Alternative is a word whose use can exasperate traditional users of English. It is derived from a Latin word (alter) which means 'other of two'. Therefore it was always said, when every educated person knew Latin, that the English word could only be used for a 'black-and-white' choice between two things.
Though the history remains true, it is now history. For over a hundred years, Modern English has allowed alternative as meaning different options, of a number greater than two. Such a famous user of the language as W.E. Gladstone, the 19th century Prime Minister, talked of "the fourth and last of these alternatives" - and he was a careful chooser of words.
- Modern idiomatic English can use alternative, in such cases as alternative culture', to mean 'not the mainstream', 'unorthodox' and so on. In OED's (2010) words, s.v. alternative, adj., meaning 5. "Of or relating to activities that represent an unorthodox style or approach; of a kind purported to be preferable to or as acceptable as those in general use or sanctioned by the establishment. Cf. fringe ... underground .." Examples given include "alternative comedy, alternative energy, alternative medicine, etc."; and the article itself mentions alternative birthing, in which technology is minimized and hospital avoided - more routinely named 'natural childbirth' in the UK.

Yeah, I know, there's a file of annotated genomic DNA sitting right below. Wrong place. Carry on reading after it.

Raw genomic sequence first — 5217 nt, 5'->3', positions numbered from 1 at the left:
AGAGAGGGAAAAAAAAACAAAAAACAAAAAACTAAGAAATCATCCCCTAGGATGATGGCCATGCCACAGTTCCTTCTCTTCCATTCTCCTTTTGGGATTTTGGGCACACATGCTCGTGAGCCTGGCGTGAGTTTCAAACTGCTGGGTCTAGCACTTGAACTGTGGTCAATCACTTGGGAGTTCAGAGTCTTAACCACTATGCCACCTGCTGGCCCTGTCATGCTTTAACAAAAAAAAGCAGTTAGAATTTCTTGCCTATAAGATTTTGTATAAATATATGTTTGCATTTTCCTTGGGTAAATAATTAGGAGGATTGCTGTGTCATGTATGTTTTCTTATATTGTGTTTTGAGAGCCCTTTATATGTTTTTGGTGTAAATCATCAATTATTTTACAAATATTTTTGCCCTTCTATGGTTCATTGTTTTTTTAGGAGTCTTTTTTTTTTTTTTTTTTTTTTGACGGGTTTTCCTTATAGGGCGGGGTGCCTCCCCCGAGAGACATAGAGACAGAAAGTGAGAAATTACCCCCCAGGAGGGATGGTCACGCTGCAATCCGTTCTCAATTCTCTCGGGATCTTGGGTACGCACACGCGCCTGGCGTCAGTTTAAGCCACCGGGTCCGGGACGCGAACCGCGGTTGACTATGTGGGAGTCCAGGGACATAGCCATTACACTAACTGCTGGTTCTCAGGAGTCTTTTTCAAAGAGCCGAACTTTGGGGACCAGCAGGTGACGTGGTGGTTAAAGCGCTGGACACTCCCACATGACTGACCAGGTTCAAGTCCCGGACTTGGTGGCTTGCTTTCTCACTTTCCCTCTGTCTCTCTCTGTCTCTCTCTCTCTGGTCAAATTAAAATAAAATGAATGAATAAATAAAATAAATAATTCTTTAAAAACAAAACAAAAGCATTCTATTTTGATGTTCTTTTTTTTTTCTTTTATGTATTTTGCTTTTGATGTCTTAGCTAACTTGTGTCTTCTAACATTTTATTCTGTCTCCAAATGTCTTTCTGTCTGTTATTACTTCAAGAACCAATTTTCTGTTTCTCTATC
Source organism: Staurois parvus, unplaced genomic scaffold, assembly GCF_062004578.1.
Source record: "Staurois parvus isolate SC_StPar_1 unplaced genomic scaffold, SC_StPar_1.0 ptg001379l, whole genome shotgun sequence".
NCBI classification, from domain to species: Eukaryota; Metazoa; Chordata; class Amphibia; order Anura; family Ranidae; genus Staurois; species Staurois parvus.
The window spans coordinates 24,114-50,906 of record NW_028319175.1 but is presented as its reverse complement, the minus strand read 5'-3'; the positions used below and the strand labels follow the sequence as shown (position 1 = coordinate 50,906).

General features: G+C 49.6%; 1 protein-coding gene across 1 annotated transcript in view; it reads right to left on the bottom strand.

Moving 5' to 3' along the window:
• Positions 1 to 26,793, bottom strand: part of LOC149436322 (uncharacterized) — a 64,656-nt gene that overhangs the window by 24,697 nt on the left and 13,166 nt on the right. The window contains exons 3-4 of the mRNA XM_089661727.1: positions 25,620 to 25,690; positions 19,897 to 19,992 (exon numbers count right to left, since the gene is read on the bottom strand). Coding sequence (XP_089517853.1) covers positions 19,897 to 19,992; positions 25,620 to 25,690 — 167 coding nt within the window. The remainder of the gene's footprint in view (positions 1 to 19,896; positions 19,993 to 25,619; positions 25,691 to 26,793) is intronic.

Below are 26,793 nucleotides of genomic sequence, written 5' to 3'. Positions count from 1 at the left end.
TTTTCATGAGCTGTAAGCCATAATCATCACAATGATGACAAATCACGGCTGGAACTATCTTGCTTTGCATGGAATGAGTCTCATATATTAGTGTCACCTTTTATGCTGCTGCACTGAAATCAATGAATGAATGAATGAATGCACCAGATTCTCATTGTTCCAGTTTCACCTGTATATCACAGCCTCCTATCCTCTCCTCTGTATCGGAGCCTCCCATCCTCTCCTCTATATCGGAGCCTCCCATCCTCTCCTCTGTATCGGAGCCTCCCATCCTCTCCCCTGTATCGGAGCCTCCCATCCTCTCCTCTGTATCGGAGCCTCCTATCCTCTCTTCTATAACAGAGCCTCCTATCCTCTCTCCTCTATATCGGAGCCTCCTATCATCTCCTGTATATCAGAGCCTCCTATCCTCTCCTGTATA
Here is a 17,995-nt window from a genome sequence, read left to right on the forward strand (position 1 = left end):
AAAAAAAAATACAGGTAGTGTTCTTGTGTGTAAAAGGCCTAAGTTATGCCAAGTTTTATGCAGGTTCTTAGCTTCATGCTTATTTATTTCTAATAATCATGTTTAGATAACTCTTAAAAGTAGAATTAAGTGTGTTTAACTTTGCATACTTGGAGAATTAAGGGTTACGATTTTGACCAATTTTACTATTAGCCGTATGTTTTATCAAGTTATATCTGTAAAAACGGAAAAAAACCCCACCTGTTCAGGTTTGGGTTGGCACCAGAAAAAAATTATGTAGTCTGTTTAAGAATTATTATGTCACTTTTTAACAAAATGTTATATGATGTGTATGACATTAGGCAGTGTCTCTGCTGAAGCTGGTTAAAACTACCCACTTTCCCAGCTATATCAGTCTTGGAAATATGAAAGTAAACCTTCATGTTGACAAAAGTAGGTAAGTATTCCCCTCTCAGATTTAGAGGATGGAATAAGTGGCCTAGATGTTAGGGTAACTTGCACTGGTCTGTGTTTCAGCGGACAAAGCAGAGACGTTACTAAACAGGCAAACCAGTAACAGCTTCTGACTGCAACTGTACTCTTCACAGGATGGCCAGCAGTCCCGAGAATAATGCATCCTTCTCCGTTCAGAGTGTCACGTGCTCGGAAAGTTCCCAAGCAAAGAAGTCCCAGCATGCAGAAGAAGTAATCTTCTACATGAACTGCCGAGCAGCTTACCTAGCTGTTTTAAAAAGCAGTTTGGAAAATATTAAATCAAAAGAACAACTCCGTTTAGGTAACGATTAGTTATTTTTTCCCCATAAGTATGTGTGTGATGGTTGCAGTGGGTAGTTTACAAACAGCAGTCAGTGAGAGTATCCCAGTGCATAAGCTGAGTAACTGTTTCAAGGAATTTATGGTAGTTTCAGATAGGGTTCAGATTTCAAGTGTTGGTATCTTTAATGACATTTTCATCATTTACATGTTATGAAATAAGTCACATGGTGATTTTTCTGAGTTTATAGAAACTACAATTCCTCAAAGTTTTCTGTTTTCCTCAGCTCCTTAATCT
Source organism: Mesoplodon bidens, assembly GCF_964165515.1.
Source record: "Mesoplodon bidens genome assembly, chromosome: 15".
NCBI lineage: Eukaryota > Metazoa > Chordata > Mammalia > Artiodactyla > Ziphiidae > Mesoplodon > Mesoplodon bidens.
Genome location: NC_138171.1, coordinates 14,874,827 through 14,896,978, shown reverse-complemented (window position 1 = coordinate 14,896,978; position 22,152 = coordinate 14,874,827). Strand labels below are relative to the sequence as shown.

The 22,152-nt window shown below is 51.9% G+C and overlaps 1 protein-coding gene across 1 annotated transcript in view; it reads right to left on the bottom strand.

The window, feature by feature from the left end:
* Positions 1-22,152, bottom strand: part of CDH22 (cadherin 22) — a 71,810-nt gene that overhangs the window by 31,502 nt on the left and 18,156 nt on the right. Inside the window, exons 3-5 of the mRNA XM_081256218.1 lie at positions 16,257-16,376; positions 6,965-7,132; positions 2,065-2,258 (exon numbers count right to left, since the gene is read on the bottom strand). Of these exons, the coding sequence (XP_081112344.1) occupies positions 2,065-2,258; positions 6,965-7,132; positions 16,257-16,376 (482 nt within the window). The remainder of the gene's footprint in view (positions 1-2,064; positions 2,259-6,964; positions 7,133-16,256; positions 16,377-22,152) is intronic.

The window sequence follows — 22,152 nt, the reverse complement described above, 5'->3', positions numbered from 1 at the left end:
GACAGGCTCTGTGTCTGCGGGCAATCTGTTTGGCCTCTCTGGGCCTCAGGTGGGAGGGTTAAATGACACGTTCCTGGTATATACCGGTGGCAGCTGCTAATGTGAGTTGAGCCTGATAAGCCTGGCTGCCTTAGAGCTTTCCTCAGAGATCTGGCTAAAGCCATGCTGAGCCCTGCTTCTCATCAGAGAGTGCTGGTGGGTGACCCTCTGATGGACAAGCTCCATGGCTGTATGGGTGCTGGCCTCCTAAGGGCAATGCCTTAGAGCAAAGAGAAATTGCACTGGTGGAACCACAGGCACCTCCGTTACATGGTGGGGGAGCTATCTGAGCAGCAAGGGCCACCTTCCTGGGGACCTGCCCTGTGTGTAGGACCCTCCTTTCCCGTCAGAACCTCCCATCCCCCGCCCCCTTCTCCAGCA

- (This is related to the rather older use in the context of Science Fiction of alternative worlds and alternative Universes.
Nevertheless, if you want to keep a very traditionally minded (pedantic) Supervisor or teacher happy, consider 'option' or 'choice' as alternative words.
- See also alternate - alternative.